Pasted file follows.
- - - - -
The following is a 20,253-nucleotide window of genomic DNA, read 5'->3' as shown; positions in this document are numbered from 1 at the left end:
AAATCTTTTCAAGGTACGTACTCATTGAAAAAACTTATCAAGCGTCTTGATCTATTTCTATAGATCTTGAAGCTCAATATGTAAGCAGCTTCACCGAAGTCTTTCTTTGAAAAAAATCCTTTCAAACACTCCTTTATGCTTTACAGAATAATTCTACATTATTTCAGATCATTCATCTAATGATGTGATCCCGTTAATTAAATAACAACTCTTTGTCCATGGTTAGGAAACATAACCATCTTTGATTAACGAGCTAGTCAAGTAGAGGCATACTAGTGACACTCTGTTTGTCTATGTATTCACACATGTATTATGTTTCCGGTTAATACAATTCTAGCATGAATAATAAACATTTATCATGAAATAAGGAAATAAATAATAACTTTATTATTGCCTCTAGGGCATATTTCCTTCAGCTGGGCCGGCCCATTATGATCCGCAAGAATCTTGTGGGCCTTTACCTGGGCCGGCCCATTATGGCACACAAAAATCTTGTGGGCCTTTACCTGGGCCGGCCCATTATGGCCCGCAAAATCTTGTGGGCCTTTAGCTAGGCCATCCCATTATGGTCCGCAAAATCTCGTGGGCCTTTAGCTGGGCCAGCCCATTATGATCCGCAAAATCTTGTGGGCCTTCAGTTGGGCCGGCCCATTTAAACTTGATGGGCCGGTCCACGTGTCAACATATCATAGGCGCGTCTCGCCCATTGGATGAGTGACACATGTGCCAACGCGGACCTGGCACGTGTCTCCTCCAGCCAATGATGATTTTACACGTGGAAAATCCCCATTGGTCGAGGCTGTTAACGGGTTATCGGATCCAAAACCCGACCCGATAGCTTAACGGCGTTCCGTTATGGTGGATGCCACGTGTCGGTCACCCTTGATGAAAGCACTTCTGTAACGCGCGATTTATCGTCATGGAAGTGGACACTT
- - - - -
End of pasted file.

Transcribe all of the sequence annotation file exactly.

The following is a 20,253-nucleotide window of genomic DNA, read 5'->3' as shown; positions in this document are numbered from 1 at the left end:
AAATCTTTTCAAGGTACGTACTCATTGAAAAAACTTATCAAGCGTCTTGATCTATTTCTATAGATCTTGAAGCTCAATATGTAAGCAGCTTCACCGAAGTCTTTCTTTGAAAAAAATCCTTTCAAACACTCCTTTATGCTTTACAGAATAATTCTACATTATTTCAGATCATTCATCTAATGATGTGATCCCGTTAATTAAATAACAACTCTTTGTCCATGGTTAGGAAACATAACCATCTTTGATTAACGAGCTAGTCAAGTAGAGGCATACTAGTGACACTCTGTTTGTCTATGTATTCACACATGTATTATGTTTCCGGTTAATACAATTCTAGCATGAATAATAAACATTTATCATGAAATAAGGAAATAAATAATAACTTTATTATTGCCTCTAGGGCATATTTCCTTCAGCTGGGCCGGCCCATTATGATCCGCAAGAATCTTGTGGGCCTTTACCTGGGCCGGCCCATTATGGCACACAAAAATCTTGTGGGCCTTTACCTGGGCCGGCCCATTATGGCCCGCAAAATCTTGTGGGCCTTTAGCTAGGCCATCCCATTATGGTCCGCAAAATCTCGTGGGCCTTTAGCTGGGCCAGCCCATTATGATCCGCAAAATCTTGTGGGCCTTCAGTTGGGCCGGCCCATTTAAACTTGATGGGCCGGTCCACGTGTCAACATATCATAGGCGCGTCTCGCCCATTGGATGAGTGACACATGTGCCAACGCGGACCTGGCACGTGTCTCCTCCAGCCAATGATGATTTTACACGTGGAAAATCCCCATTGGTCGAGGCTGTTAACGGGTTATCGGATCCAAAACCCGACCCGATAGCTTAACGGCGTTCCGTTATGGTGGATGCCACGTGTCGGTCACCCTTGATGAAAGCACTTCTGTAACGCGCGATTTATCGTCATGGAAGTGGACACTT